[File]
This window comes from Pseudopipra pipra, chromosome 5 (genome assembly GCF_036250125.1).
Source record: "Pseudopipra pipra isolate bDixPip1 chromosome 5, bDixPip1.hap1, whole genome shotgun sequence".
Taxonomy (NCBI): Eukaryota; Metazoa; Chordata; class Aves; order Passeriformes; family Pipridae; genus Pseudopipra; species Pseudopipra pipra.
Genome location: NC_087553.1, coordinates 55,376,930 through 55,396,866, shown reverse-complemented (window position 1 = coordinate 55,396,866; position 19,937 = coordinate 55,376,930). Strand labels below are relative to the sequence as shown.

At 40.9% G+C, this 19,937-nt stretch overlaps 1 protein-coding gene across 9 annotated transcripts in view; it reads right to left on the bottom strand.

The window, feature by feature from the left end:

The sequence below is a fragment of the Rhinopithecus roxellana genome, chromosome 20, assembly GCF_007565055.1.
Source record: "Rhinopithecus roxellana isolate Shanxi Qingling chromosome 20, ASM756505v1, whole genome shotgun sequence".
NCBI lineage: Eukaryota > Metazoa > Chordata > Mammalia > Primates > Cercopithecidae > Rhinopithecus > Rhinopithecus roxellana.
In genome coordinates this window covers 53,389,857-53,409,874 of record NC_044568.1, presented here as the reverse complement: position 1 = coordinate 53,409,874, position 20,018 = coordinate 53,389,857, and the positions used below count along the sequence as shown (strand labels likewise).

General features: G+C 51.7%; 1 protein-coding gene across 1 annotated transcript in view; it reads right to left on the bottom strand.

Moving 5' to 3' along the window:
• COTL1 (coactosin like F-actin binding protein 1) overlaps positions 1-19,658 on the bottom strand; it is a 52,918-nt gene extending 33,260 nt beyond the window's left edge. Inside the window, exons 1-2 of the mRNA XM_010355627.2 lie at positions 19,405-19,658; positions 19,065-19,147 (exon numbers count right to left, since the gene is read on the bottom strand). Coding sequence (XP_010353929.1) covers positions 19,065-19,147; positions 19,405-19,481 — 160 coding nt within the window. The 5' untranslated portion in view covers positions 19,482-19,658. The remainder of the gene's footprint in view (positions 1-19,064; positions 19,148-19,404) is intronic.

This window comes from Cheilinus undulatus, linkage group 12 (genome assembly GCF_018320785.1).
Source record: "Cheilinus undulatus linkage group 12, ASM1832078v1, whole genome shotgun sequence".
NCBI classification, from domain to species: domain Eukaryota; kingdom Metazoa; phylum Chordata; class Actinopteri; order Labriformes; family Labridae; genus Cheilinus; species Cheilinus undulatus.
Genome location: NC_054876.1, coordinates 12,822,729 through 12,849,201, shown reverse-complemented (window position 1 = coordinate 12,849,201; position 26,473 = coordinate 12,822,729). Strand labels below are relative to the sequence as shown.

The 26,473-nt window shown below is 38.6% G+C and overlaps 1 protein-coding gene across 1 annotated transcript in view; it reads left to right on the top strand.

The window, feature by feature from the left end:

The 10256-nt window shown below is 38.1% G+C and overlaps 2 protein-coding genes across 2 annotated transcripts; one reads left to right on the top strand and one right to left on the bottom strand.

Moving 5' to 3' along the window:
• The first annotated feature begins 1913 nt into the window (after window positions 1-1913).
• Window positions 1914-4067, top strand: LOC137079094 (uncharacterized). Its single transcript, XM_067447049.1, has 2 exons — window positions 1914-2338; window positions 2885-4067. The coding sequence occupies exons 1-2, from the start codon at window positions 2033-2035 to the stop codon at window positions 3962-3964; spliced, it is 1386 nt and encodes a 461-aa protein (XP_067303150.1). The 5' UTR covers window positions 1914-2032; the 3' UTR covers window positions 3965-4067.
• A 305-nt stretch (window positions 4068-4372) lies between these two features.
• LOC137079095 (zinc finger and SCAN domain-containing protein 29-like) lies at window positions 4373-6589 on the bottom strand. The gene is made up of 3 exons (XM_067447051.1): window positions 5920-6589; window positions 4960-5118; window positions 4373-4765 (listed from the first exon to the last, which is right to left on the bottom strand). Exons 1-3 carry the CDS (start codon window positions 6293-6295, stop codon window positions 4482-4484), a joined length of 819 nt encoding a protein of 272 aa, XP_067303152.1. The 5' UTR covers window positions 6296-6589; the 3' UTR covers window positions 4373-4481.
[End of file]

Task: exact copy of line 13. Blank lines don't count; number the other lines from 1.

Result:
• COTL1 (coactosin like F-actin binding protein 1) overlaps positions 1-19,658 on the bottom strand; it is a 52,918-nt gene extending 33,260 nt beyond the window's left edge. Inside the window, exons 1-2 of the mRNA XM_010355627.2 lie at positions 19,405-19,658; positions 19,065-19,147 (exon numbers count right to left, since the gene is read on the bottom strand). Coding sequence (XP_010353929.1) covers positions 19,065-19,147; positions 19,405-19,481 — 160 coding nt within the window. The 5' untranslated portion in view covers positions 19,482-19,658. The remainder of the gene's footprint in view (positions 1-19,064; positions 19,148-19,404) is intronic.